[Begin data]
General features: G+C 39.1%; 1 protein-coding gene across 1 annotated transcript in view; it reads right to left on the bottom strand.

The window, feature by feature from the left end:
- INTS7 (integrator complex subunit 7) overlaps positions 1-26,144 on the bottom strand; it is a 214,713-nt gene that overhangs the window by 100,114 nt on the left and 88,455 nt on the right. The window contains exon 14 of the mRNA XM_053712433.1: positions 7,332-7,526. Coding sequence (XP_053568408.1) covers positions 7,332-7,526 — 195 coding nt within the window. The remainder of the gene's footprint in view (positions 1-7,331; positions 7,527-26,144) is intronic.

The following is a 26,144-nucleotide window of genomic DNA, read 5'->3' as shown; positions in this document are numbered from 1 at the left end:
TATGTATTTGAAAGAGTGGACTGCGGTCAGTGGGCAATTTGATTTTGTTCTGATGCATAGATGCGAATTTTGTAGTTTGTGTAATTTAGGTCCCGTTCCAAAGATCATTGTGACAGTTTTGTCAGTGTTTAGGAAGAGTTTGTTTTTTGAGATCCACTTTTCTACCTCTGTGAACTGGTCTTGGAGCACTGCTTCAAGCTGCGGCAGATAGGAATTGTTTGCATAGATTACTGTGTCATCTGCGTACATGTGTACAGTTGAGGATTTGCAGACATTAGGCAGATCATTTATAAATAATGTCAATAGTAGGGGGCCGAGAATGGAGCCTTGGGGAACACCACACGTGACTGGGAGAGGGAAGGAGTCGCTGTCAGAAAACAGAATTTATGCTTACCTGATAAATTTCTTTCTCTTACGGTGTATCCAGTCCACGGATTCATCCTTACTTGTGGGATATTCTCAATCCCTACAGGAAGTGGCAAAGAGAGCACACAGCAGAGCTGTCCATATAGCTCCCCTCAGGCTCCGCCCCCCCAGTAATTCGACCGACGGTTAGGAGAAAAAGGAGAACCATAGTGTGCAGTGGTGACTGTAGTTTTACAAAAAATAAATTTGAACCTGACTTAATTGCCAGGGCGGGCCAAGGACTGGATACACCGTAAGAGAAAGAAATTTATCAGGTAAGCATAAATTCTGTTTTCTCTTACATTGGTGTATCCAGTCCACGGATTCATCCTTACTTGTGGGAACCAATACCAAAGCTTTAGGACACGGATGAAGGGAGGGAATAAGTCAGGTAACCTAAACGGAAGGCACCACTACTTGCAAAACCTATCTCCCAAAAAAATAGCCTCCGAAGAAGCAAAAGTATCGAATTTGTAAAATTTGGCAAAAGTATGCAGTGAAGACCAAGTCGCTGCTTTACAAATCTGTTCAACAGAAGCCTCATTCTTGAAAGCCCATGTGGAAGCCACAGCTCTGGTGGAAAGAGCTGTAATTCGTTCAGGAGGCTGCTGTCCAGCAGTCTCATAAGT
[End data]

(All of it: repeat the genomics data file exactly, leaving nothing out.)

General features: G+C 39.1%; 1 protein-coding gene across 1 annotated transcript in view; it reads right to left on the bottom strand.

The window, feature by feature from the left end:
- INTS7 (integrator complex subunit 7) overlaps positions 1-26,144 on the bottom strand; it is a 214,713-nt gene that overhangs the window by 100,114 nt on the left and 88,455 nt on the right. The window contains exon 14 of the mRNA XM_053712433.1: positions 7,332-7,526. Coding sequence (XP_053568408.1) covers positions 7,332-7,526 — 195 coding nt within the window. The remainder of the gene's footprint in view (positions 1-7,331; positions 7,527-26,144) is intronic.

The following is a 26,144-nucleotide window of genomic DNA, read 5'->3' as shown; positions in this document are numbered from 1 at the left end:
TATGTATTTGAAAGAGTGGACTGCGGTCAGTGGGCAATTTGATTTTGTTCTGATGCATAGATGCGAATTTTGTAGTTTGTGTAATTTAGGTCCCGTTCCAAAGATCATTGTGACAGTTTTGTCAGTGTTTAGGAAGAGTTTGTTTTTTGAGATCCACTTTTCTACCTCTGTGAACTGGTCTTGGAGCACTGCTTCAAGCTGCGGCAGATAGGAATTGTTTGCATAGATTACTGTGTCATCTGCGTACATGTGTACAGTTGAGGATTTGCAGACATTAGGCAGATCATTTATAAATAATGTCAATAGTAGGGGGCCGAGAATGGAGCCTTGGGGAACACCACACGTGACTGGGAGAGGGAAGGAGTCGCTGTCAGAAAACAGAATTTATGCTTACCTGATAAATTTCTTTCTCTTACGGTGTATCCAGTCCACGGATTCATCCTTACTTGTGGGATATTCTCAATCCCTACAGGAAGTGGCAAAGAGAGCACACAGCAGAGCTGTCCATATAGCTCCCCTCAGGCTCCGCCCCCCCAGTAATTCGACCGACGGTTAGGAGAAAAAGGAGAACCATAGTGTGCAGTGGTGACTGTAGTTTTACAAAAAATAAATTTGAACCTGACTTAATTGCCAGGGCGGGCCAAGGACTGGATACACCGTAAGAGAAAGAAATTTATCAGGTAAGCATAAATTCTGTTTTCTCTTACATTGGTGTATCCAGTCCACGGATTCATCCTTACTTGTGGGAACCAATACCAAAGCTTTAGGACACGGATGAAGGGAGGGAATAAGTCAGGTAACCTAAACGGAAGGCACCACTACTTGCAAAACCTATCTCCCAAAAAAATAGCCTCCGAAGAAGCAAAAGTATCGAATTTGTAAAATTTGGCAAAAGTATGCAGTGAAGACCAAGTCGCTGCTTTACAAATCTGTTCAACAGAAGCCTCATTCTTGAAAGCCCATGTGGAAGCCACAGCTCTGGTGGAAAGAGCTGTAATTCGTTCAGGAGGCTGCTGTCCAGCAGTCTCATAAGT